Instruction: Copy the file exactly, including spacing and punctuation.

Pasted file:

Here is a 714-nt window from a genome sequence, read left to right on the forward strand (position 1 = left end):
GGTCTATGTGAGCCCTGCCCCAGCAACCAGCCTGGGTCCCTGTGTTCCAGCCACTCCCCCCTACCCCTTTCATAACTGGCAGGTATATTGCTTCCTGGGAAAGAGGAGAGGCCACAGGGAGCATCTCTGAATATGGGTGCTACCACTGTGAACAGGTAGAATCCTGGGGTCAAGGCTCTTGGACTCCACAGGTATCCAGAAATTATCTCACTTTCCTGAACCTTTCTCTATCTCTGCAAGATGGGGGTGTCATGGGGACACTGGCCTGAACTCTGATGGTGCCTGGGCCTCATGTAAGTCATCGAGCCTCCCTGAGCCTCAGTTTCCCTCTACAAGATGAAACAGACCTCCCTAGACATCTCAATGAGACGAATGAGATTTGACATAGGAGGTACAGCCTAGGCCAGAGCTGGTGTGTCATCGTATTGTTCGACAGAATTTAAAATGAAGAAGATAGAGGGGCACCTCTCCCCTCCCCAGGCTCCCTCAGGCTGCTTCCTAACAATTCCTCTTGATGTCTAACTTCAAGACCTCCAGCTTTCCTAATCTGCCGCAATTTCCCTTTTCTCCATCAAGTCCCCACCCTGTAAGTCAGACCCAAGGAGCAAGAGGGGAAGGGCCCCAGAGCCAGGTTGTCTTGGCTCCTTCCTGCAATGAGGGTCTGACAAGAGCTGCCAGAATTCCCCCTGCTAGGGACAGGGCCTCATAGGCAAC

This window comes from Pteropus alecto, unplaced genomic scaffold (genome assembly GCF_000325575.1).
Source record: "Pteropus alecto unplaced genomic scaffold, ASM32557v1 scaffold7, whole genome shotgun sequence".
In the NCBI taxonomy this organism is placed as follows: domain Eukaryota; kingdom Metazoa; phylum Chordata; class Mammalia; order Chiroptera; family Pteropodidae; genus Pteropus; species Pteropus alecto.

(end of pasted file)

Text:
Here is a 714-nt window from a genome sequence, read left to right on the forward strand (position 1 = left end):
GGTCTATGTGAGCCCTGCCCCAGCAACCAGCCTGGGTCCCTGTGTTCCAGCCACTCCCCCCTACCCCTTTCATAACTGGCAGGTATATTGCTTCCTGGGAAAGAGGAGAGGCCACAGGGAGCATCTCTGAATATGGGTGCTACCACTGTGAACAGGTAGAATCCTGGGGTCAAGGCTCTTGGACTCCACAGGTATCCAGAAATTATCTCACTTTCCTGAACCTTTCTCTATCTCTGCAAGATGGGGGTGTCATGGGGACACTGGCCTGAACTCTGATGGTGCCTGGGCCTCATGTAAGTCATCGAGCCTCCCTGAGCCTCAGTTTCCCTCTACAAGATGAAACAGACCTCCCTAGACATCTCAATGAGACGAATGAGATTTGACATAGGAGGTACAGCCTAGGCCAGAGCTGGTGTGTCATCGTATTGTTCGACAGAATTTAAAATGAAGAAGATAGAGGGGCACCTCTCCCCTCCCCAGGCTCCCTCAGGCTGCTTCCTAACAATTCCTCTTGATGTCTAACTTCAAGACCTCCAGCTTTCCTAATCTGCCGCAATTTCCCTTTTCTCCATCAAGTCCCCACCCTGTAAGTCAGACCCAAGGAGCAAGAGGGGAAGGGCCCCAGAGCCAGGTTGTCTTGGCTCCTTCCTGCAATGAGGGTCTGACAAGAGCTGCCAGAATTCCCCCTGCTAGGGACAGGGCCTCATAGGCAAC

This window comes from Pteropus alecto, unplaced genomic scaffold (genome assembly GCF_000325575.1).
Source record: "Pteropus alecto unplaced genomic scaffold, ASM32557v1 scaffold7, whole genome shotgun sequence".
In the NCBI taxonomy this organism is placed as follows: domain Eukaryota; kingdom Metazoa; phylum Chordata; class Mammalia; order Chiroptera; family Pteropodidae; genus Pteropus; species Pteropus alecto.